Wednesday, May 03, 2017

Nice Package! (Ninja Jajamaru-kun: Sakura-hime to Karyu no Himitsu, 3DS)

Although I've wanted a copy of Ninja Jajamaru-kun: Sakura-hime to Karyu no Himitsu since it was first announced for release, I wasn't willing to pay full price for one.

So, I bided my time. That patience paid off last fall--three-and-a-half years after it first hit the streets of Japan--when I came across an unopened copy of this 3DS title being sold for just $20.

Was it worth the wait--and my 20 bucks? I'd say so, though I've only played Sakura-hime to Karyu no Himitsu for a couple of hours thus far.

Thankfully, that was enough for me to see that this latest Ninja Jajamaru-kun sequel (you can read about earlier ones via is a real treat for the eyes, at the very least.

It's fun, too, don't get me wrong. Sakura-hime to Karyu no Himitsu's platforming action isn't going to win awards for its uniqueness, but it's crisp and solid and enjoyable enough. That's more than I was expecting from it, to be honest, so I'm happy with my investment.

All that said, I wouldn't have minded if Jaleco's designers had made the protagonist and enemy sprites larger. In their current state, they're a bit too small for my liking. Still, they're well drawn and nicely animated, so it's hard to complain too loudly.

With that out of the way, are you up for a little history lesson? The first tidbit I'd like to pass along is that Sakura-hime to Karyu no Himitsu actually began life (in 2006) as a DS game. And not only that, but it had a different subtitle at that point in time: Pen wa Ken Yori mo Tsuyoshi de Gozaru, which according to the folks at Hardcore Gaming 101 translates to something like The Pen is Greater than the Sword.

For whatever reason, Ninja Jajamaru-kun: Pen wa Ken Yori mo Tsuyoshi de Gozaru never saw the light of day. However, it's pretty clear that game lives on in Sakura-hime to Karyu no Himitsu, which hit Japanese store shelves (as well as that region's 3DS eShop) in 2013. Early screenshots of the DS title show off characters and environments that are nearly identical to comparable elements found in the 3DS release.

Also, you may have noticed that the cover art and cartridge label above sport "Hamster" logos. That's because although Jaleco developed Sakura-hime to Karyu no Himitsu and seemingly intended to publish it as well, those plans changed when the company was bought out by Game Yarou.

At some point along the way, Hamster Corporation stepped in and brought the game to market. I wish I could tell you when or why or how this intervention came about, but I can't.

As for Ninja Jajamaru-kun: Sakura-hime to Karyu no Himitsu's packaging, I, for one, think it's fairly nice. I especially like the colorful cover art. Curiously, copies don't come with a full-fledged instruction manual; instead, they come with a single sheet of paper that explains the game's controls and that's it.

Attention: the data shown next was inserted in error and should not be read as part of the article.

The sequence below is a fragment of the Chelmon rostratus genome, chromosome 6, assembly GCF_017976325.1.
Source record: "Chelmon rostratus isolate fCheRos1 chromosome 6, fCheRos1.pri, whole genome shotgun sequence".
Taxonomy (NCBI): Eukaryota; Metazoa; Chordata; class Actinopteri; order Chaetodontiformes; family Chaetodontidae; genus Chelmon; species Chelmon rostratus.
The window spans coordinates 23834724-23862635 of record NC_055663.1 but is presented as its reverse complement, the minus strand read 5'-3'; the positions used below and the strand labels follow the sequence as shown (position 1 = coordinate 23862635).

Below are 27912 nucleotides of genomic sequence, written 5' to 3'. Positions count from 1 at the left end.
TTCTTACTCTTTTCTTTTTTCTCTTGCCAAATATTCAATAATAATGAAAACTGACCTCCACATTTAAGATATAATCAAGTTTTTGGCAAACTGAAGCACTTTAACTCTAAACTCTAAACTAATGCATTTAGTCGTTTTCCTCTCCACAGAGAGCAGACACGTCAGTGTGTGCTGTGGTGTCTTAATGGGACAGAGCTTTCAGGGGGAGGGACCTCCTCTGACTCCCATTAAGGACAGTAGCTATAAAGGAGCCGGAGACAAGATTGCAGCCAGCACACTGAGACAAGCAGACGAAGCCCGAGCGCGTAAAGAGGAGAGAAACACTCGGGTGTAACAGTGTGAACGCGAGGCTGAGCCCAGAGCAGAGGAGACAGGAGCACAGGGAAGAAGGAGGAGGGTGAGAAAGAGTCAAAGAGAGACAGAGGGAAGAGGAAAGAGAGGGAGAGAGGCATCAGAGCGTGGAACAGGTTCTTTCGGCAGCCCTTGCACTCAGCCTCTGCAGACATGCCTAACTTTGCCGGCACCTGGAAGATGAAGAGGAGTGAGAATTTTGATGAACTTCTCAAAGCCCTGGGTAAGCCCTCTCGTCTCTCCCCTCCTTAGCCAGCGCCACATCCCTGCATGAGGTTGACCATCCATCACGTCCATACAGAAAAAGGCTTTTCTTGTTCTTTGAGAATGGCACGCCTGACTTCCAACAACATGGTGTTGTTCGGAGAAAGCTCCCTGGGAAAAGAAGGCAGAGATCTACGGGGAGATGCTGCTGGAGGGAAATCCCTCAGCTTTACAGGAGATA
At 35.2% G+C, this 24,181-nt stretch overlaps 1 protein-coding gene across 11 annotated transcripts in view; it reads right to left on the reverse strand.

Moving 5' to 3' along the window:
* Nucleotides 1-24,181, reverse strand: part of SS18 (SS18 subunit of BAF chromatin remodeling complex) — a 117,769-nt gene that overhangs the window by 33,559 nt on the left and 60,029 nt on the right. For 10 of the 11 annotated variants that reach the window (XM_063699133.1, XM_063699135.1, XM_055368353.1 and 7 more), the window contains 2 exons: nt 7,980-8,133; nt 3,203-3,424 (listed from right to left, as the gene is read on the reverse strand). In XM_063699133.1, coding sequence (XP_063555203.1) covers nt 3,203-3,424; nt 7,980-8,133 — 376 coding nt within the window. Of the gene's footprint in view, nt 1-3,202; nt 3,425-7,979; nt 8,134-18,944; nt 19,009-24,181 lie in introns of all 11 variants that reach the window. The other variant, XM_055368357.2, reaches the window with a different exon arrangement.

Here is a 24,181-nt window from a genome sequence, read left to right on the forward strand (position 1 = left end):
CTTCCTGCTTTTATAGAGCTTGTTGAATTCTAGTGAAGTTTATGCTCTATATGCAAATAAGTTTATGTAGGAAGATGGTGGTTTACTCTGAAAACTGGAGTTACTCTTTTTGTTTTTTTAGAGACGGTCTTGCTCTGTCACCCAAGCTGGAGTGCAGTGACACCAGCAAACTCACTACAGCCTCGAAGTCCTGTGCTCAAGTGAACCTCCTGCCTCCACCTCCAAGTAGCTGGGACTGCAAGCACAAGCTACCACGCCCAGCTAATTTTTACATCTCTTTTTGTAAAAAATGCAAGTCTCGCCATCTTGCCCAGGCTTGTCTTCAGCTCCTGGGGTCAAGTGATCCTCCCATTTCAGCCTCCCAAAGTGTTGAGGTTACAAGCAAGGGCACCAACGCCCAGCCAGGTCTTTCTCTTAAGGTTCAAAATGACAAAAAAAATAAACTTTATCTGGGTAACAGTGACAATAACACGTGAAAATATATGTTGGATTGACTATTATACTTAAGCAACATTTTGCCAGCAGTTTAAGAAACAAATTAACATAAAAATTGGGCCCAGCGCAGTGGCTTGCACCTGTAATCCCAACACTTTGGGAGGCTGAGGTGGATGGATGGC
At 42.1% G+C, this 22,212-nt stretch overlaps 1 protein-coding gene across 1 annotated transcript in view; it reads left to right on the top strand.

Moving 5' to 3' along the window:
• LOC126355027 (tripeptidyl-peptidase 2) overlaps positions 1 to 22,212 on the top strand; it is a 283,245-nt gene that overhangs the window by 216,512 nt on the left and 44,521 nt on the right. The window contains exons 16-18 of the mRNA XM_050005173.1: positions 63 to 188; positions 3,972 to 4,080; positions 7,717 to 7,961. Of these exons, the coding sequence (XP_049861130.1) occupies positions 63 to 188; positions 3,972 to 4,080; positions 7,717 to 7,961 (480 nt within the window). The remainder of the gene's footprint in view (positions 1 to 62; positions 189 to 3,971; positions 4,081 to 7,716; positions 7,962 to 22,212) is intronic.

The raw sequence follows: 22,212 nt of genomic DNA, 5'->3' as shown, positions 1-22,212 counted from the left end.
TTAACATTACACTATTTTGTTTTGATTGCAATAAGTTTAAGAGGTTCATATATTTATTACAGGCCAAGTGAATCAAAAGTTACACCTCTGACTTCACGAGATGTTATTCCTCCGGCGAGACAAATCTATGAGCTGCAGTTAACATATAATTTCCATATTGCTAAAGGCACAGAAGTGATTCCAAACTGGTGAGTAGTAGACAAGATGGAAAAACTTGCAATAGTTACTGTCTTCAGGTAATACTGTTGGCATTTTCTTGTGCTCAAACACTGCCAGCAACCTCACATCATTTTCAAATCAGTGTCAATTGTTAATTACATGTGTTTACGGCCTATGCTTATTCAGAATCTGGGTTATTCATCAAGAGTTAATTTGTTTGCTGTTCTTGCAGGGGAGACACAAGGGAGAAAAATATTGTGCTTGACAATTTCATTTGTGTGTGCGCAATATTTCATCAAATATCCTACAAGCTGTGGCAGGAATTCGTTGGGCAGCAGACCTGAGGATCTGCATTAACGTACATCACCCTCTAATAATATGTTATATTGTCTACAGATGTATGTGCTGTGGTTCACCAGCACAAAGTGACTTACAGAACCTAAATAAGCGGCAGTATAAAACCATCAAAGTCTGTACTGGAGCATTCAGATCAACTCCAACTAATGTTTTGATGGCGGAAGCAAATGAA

Oh, well, I guess it's better than nothing--which is what you get when you buy a boxed 3DS game these days.

See also: previous 'Nice Package!' posts about KiKi KaiKai and Son Son II for the PC Engine

Sunday, April 30, 2017

Manual Stimulation: Pitman (GameBoy)

There are all kinds of reasons to own a complete-in-box copy of Asmik's Pitman, called Catrap outside of Japan.

For starters, it's simply a great game--filled with a bit of action and a lot of puzzle-solving. Also, it sports some adorable sprites and animations. (You can see both in this video.)

Oh, and its soundtrack is pretty nice, too.

Besides that, this GameBoy title's packaging is easy on the eyes. Shockingly, I think I prefer Catrap's cover art to Pitman's, but both are lovely. (See this "Another Year of the GameBoy" post for photos of Pitman's box and cartridge.)

Also lovely: Pitman's instruction manual, which obviously is the focus of this write-up.

My favorite aspect of the Pitman manual is its illustrations. (A total shocker, I know.)

I think my favorite of the whole bunch is the one that's found on the booklet's back cover, but the ones showcased on the pages above are snazzy, too.

At any rate, the Pitman instruction manual is stuffed to the gills with such art. Nearly every page is home to some sort of drawing.

Unfortunately, the following spread, which explains how Pitman's password and edit modes work, is one of those illustration-free sections of the manual, but the one above contains a slew so don't look for me to complain.

By the way, does anyone else get kind of a 1970s vibe from the art style used throughout this booklet? Which is funny, as I'm usually turned off by that sort of thing. Here, though, I think it's fitting and adds to the manual's charm.

So, what do you think? Are you now a fan of Pitman and its instruction manual, or do you think it's the definition of "meh"?

See also: previous 'Manual Stimulation' posts about Snow Bros. Jr., Taiyou no Tenshi Marlowe and Totsugeki Ponkotsu Tank